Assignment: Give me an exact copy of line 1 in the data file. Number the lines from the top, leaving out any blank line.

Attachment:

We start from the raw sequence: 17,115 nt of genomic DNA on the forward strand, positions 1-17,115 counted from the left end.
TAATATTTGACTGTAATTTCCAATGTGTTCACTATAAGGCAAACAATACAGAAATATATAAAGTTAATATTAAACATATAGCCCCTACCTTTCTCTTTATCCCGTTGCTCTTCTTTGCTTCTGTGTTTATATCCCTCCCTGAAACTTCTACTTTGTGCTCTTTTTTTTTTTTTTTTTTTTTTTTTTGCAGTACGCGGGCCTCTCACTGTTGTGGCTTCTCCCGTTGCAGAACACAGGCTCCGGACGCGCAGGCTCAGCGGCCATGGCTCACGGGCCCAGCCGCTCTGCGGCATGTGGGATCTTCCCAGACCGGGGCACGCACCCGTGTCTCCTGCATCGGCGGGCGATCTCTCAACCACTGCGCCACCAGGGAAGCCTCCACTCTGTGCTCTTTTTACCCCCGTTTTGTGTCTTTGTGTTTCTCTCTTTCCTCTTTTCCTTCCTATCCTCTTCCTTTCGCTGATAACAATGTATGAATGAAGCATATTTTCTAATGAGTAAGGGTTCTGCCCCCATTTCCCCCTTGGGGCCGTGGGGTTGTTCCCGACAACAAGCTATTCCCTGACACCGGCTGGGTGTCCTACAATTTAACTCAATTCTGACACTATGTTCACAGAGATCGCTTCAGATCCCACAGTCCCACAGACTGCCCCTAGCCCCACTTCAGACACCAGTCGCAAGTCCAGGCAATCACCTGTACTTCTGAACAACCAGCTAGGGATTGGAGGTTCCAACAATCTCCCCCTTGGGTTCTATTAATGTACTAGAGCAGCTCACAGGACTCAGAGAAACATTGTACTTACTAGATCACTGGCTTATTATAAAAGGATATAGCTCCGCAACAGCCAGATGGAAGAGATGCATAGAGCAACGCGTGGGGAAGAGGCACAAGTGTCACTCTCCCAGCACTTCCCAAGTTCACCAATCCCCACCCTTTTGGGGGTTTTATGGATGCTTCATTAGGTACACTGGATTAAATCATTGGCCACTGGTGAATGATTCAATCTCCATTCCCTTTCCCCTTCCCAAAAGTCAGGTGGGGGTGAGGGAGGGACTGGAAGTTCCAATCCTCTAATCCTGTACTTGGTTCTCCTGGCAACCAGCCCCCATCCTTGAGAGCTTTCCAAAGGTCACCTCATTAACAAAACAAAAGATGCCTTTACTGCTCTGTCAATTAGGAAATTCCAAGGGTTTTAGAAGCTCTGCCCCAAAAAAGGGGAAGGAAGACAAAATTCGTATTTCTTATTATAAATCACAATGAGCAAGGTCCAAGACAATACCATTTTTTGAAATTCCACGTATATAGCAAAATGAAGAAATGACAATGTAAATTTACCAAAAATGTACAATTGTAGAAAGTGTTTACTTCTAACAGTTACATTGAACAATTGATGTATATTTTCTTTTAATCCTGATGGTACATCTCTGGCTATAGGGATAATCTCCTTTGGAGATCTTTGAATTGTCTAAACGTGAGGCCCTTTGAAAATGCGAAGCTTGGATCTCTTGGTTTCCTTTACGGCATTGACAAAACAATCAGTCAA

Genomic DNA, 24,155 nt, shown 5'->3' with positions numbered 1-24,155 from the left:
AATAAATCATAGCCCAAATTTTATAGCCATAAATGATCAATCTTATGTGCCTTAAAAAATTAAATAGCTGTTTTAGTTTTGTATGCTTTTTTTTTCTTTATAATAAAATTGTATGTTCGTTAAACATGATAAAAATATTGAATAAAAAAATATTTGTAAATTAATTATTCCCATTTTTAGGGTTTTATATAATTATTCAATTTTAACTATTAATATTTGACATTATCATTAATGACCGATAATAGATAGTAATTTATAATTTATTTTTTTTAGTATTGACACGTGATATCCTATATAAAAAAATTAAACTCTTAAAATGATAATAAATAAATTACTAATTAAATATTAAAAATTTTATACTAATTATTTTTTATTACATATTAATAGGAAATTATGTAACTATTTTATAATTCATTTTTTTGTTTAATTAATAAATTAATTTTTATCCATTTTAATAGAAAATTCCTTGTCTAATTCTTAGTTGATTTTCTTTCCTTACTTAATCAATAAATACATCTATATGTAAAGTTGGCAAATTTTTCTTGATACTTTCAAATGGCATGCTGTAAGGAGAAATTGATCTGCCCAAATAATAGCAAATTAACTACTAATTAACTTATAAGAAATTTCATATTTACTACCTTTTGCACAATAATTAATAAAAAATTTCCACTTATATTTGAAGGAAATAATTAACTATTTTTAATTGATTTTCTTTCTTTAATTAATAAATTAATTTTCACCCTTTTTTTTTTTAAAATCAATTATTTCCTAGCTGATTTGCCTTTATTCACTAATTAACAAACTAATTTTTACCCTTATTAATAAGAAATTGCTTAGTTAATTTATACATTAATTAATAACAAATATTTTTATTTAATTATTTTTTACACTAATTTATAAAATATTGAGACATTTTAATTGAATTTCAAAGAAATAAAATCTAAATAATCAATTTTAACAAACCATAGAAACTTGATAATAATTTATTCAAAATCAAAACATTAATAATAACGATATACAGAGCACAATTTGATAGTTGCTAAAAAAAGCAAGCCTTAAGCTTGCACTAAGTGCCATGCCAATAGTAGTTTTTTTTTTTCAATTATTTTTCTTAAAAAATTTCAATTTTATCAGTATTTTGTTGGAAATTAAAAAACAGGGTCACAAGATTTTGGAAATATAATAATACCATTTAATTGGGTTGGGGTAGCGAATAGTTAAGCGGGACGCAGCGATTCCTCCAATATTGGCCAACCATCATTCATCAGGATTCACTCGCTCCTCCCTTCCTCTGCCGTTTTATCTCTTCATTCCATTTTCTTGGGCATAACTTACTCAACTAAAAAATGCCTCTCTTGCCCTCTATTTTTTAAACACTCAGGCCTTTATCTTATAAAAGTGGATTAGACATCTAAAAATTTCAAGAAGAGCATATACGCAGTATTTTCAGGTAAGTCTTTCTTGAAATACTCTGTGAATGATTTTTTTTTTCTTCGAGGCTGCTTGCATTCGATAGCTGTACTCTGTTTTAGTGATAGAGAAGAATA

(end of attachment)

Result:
We start from the raw sequence: 17,115 nt of genomic DNA on the forward strand, positions 1-17,115 counted from the left end.